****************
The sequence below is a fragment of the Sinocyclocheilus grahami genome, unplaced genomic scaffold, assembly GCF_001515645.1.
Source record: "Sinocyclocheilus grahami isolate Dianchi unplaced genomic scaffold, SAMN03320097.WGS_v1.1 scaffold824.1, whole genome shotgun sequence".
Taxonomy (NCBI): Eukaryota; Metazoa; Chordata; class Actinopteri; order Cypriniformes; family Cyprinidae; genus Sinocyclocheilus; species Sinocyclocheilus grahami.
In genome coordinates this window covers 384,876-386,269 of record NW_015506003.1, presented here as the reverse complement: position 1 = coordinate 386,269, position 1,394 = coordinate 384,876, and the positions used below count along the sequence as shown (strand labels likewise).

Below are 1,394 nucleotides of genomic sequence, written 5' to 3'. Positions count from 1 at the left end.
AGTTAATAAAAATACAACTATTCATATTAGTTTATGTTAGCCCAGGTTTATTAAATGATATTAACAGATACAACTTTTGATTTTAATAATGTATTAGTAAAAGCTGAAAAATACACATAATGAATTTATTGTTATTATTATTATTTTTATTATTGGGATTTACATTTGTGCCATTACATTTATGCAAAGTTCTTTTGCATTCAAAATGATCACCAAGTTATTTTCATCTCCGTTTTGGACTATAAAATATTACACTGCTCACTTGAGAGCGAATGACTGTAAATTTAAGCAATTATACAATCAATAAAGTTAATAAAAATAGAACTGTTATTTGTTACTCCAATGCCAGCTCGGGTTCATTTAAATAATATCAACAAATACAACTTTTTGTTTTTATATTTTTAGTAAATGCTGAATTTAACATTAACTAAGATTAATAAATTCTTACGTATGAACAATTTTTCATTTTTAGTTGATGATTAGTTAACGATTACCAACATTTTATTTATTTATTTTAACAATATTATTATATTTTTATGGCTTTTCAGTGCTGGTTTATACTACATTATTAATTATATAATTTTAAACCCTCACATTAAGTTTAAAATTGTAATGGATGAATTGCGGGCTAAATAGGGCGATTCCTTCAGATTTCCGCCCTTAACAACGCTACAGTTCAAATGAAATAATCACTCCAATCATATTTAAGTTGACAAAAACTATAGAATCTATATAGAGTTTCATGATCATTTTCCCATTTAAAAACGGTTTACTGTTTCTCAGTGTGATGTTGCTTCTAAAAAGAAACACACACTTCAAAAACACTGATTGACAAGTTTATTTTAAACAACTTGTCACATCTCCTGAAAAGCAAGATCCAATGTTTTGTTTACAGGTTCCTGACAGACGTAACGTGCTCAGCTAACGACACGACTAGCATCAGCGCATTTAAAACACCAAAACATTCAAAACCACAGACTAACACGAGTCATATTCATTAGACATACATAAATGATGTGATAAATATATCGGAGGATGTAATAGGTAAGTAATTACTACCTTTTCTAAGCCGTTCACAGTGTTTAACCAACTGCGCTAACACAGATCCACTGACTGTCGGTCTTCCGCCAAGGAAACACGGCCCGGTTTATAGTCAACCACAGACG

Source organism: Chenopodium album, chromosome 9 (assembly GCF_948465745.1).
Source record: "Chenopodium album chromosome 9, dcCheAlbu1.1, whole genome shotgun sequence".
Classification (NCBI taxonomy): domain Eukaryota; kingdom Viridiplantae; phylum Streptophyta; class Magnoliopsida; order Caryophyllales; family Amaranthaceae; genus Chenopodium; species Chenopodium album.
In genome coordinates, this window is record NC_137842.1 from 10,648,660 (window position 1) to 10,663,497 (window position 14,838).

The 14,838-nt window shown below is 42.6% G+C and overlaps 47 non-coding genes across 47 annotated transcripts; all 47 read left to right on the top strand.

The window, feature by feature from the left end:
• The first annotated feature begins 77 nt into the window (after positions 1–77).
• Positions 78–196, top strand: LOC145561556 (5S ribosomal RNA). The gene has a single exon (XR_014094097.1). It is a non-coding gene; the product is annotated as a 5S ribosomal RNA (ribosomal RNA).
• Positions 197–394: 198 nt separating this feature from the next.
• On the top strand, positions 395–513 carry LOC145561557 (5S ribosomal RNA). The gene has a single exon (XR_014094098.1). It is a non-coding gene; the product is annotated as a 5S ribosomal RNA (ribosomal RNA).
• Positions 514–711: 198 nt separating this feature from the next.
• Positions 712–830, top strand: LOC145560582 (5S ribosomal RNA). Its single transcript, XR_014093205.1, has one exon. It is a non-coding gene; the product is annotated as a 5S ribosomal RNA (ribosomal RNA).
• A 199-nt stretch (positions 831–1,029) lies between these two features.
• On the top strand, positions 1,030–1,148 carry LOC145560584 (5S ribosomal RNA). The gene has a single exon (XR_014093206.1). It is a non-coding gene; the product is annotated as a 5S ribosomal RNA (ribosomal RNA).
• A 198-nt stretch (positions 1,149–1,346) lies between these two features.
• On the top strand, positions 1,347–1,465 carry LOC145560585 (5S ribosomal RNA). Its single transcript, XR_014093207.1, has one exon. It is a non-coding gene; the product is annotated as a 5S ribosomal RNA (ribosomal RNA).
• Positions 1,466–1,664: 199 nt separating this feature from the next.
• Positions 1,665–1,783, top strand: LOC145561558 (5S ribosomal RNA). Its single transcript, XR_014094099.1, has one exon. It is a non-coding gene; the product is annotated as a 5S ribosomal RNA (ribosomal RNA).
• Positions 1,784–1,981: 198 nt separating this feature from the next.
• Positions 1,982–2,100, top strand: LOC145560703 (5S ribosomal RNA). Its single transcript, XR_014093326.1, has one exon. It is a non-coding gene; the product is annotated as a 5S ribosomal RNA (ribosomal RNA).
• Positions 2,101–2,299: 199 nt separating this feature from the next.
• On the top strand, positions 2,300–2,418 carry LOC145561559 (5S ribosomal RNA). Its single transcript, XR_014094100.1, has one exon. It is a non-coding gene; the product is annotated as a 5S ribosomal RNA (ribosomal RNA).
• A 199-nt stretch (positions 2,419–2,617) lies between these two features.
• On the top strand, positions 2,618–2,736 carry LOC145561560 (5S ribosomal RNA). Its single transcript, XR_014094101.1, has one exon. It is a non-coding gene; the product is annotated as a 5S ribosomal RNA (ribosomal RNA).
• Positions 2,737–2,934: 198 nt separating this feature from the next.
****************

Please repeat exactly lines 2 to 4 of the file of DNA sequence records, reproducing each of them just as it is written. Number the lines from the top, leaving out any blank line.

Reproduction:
Source record: "Sinocyclocheilus grahami isolate Dianchi unplaced genomic scaffold, SAMN03320097.WGS_v1.1 scaffold824.1, whole genome shotgun sequence".
Taxonomy (NCBI): Eukaryota; Metazoa; Chordata; class Actinopteri; order Cypriniformes; family Cyprinidae; genus Sinocyclocheilus; species Sinocyclocheilus grahami.
In genome coordinates this window covers 384,876-386,269 of record NW_015506003.1, presented here as the reverse complement: position 1 = coordinate 386,269, position 1,394 = coordinate 384,876, and the positions used below count along the sequence as shown (strand labels likewise).